An Oklahoma judge has ruled that Hobby Lobby Stores is not exempt from a Health and Human Services rule requiring private employers to offer workers birth control at no cost as part of their health insurance plans.
A federal judge in Oklahoma has ruled that a national chain of Christian-owned arts and crafts stores is not exempt from a Health and Human Services rule requiring private employers to offer workers no-cost birth control as part of their health insurance plans.
The Oklahoma case is being closely watched because the plaintiff, Hobby Lobby Stores, is the largest private employer so far to challenge the contraception rule, as well as the first that is not Catholic-owned. The chain employs more than 13,000 full-time employees at 514 stores in 41 states, and its lawsuit was joined by a sister company, Mardel, that operates bookstores employing almost 400 people at 35 stores in seven states.
Both firms are owned and operated by Christians who maintain that their religious liberties are being violated by the rule, which requires employers to cover all Food and Drug Administration-approved contraceptives. Private employers that do not comply with the rule face civil fines of up to $100 per day per employee.
U.S. District Judge Joe Heaton’s ruling, issued Nov. 19, is the second in four days on the question of whether private companies can be exempt from the rule, a provision of the 2010 health care overhaul (PL 111-148, PL 111-152) that is being challenged on religious-liberty grounds in courts around the country.
A federal judge in the District of Columbia ruled Nov. 16 that an Illinois-based Bible publishing company can be exempted because it has a strong claim that the regulation infringes on its owners’ religious freedoms.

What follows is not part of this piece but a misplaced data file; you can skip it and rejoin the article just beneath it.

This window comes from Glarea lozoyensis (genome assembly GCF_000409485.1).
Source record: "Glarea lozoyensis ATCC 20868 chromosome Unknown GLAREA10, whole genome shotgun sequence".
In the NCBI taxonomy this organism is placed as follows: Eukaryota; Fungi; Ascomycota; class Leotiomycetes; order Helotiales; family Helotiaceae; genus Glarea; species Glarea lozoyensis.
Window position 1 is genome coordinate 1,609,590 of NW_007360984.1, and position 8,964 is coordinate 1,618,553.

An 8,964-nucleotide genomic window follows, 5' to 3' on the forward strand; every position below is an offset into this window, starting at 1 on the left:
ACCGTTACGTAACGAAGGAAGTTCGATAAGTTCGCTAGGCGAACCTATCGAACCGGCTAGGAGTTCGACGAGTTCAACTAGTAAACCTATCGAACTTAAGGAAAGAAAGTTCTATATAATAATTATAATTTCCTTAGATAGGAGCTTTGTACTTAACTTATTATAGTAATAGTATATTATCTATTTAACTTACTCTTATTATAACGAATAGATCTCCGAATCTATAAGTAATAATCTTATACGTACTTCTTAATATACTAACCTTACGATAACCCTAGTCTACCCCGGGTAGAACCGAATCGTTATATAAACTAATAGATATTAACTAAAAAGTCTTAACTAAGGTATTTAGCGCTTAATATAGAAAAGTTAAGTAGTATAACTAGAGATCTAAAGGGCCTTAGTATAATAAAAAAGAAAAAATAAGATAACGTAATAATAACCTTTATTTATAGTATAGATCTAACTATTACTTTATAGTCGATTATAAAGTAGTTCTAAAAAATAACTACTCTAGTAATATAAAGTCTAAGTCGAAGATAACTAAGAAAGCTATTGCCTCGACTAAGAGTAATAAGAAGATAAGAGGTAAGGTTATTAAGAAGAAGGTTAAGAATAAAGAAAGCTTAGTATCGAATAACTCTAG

Overall, five federal courts have now weighed in. Heaton’s ruling marks the second time that a judge has denied an injunction to a private company challenging the government after a court ruled against a Missouri ceramics company in September. Besides the ruling in the Illinois case, two other judges also have granted injunctions, one to an outdoor power equipment company in Michigan and another to a heating and cooling firm in Colorado.
Heaton, a 2001 appointee of President George W. Bush, said in a 28-page ruling that “the court is not unsympathetic to plaintiffs’ circumstances and recognizes that the [health care law’s] substantial expansion of employer obligations results in concerns and issues not previously confronted by companies or their owners.”
But he said the two companies and their owners had not proved that they warrant the injunction they were seeking against the rule, an outcome that would have prevented the regulation from affecting the two firms. The companies were unsuccessful in convincing the court that the rule infringed either on their First Amendment rights or on their rights under a 1993 statute, the Religious Freedom Restoration Act (PL 103-141).
“Plaintiffs have not demonstrated a probability of success on their First Amendment claims. Hobby Lobby and Mardel, secular, for-profit corporations, do not have free exercise rights,” Heaton wrote. “The [owners] do have such rights, but are unlikely to prevail as to their constitutional claims because the preventive care coverage regulations they challenge are neutral laws of general applicability which are rationally related to a legitimate governmental objective.”
The legal battle over the contraception rule is certain to continue, with more than 40 such lawsuits pending, according to the Becket Fund for Religious Liberty, a law firm that specializes in religious defense cases and provided counsel to Hobby Lobby. The firm vowed to “immediately” appeal the ruling to the 10th Circuit Court of Appeals in Denver.
As of now, most of the lawsuits seek injunctions to prevent companies or religiously affiliated institutions from facing fines for failing to comply with the contraception rule. Judges have not yet weighed in fully on the core constitutional questions at issue, but Heaton suggested in his ruling that higher courts may ultimately have the final say on some of those questions.
“The question of whether [Hobby Lobby’s owners] can establish a free exercise constitutional violation by reason of restrictions or requirements imposed on general business corporations they own or control involves largely unchartered waters,” he wrote.
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